Stocks in New York rallied in the final minutes of May trading perhaps due to some end-of-month window-dressing, after crude oil settled above $66 a barrel, the dollar continued to weaken and investors prepared to say goodbye to old General Motors.
The Dow Jones Industrial Average rose 96.53 points, or 1.2%, to 8500.33, while the S&P 500 was 12.31 points, or 1.4% higher, at 919.14. The Nasdaq was better by 22.54, or 1.3%, at 1774.33.
The late-day rally was partly fund managers readjusting portfolios for the end of the month, says Anu Sharma, managing director of the Market Intelligence Desk at Nasdaq OMX. Some of the movement also could have also been due to index managers, as today was the MSCI semiannual rebalance, and today's market caps will be used for the Russell rebalance the last day of June, he says.
For the week, the Dow was up 2.7%, the S&P 500 up 3.6%, and the Nasdaq higher by 4.9%. The expression "sell in May and go away" did not hold: The Dow was up 4.1%, the S&P 500 was higher by 5.3%, and the Nasdaq added 3.3% for the month.
Crude oil continued to rise, gaining $1.23 to settle at $66.31 a barrel, a day after data showed that inventories fell again last week, and after OPEC decided to keep its production targets unchanged, reportedly eyeing an uptick in demand. May could represent the largest monthly gain in oil futures in nearly a decade.
"The market has been signaling better demand and tighter supplies to come, and it has hard evidence, not just in the raw data but in the other macro and political factors that have been played out," writes Phil Flynn, energy analyst at Alaron Energy.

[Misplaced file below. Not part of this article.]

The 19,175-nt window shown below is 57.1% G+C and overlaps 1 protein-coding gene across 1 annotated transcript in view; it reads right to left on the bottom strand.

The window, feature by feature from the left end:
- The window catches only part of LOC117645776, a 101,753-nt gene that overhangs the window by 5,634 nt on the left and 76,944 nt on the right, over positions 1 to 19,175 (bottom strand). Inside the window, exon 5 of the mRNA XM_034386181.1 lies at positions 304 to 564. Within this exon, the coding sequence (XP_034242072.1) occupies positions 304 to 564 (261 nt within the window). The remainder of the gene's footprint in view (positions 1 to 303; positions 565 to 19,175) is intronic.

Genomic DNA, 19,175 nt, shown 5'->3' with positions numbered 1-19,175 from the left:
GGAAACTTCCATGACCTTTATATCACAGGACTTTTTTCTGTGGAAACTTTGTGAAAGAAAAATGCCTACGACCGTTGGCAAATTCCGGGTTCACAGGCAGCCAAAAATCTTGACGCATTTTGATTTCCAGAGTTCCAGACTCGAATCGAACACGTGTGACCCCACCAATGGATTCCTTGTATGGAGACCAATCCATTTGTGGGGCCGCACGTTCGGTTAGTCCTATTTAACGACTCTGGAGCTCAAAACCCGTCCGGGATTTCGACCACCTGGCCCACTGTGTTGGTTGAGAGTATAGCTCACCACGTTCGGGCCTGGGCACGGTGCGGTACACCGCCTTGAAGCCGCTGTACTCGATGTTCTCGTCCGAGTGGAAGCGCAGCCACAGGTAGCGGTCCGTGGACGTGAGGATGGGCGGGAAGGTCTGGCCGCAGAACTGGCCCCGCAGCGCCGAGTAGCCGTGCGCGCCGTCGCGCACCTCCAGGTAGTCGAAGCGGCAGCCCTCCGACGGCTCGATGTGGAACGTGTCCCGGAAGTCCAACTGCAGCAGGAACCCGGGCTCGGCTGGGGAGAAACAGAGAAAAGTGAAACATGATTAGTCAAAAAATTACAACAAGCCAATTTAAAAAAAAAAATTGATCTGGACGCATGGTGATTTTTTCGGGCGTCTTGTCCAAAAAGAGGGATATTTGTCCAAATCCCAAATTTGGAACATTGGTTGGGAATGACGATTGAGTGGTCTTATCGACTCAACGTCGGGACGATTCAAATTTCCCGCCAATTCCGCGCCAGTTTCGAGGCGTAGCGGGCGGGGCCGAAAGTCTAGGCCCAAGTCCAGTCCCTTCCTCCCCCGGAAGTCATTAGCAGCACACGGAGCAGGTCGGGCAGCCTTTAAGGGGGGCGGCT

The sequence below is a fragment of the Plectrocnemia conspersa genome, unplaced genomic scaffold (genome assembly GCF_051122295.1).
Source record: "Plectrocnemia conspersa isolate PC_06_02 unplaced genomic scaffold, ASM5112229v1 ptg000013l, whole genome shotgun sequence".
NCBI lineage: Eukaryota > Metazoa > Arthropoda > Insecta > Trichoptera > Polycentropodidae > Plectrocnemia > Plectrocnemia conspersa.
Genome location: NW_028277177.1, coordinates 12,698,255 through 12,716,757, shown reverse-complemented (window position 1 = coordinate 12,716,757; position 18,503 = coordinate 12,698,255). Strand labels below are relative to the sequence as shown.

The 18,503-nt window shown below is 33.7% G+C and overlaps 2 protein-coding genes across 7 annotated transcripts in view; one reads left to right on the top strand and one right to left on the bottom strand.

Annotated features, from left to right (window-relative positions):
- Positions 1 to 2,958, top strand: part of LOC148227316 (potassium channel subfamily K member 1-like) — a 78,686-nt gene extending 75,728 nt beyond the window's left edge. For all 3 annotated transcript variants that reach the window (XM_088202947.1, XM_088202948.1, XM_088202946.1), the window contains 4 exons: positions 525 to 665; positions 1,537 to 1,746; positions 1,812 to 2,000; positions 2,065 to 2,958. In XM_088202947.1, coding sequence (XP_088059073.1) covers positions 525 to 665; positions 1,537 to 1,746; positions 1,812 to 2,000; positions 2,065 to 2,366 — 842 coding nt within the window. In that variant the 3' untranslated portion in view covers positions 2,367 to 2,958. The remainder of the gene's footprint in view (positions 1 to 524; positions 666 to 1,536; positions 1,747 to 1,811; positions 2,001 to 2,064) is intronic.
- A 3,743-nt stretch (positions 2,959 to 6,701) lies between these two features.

Although institutional money came into the market in the beginning of the new quarter, not a lot was put to work in the second half of April and in most of May, says Nasdaq's Sharma, calling it a trader's market. "It's starting to feel like things are moving sideways in the last month," says James Holtzman, financial adviser with Legend Financial Advisors. "You still hear a lot of optimism, but we're not really seeing it in the numbers. What it comes down to is that we're not out of the woods yet, the problems don't clear [in a] two-month rally."
But the positive is that there seem to be fairly tight trading ranges, says Nasdaq's Sharma. "It gives a sense of comfort that things will flatten out a bit, and we may not see that huge drop-off that a lot of people thought we would see," he says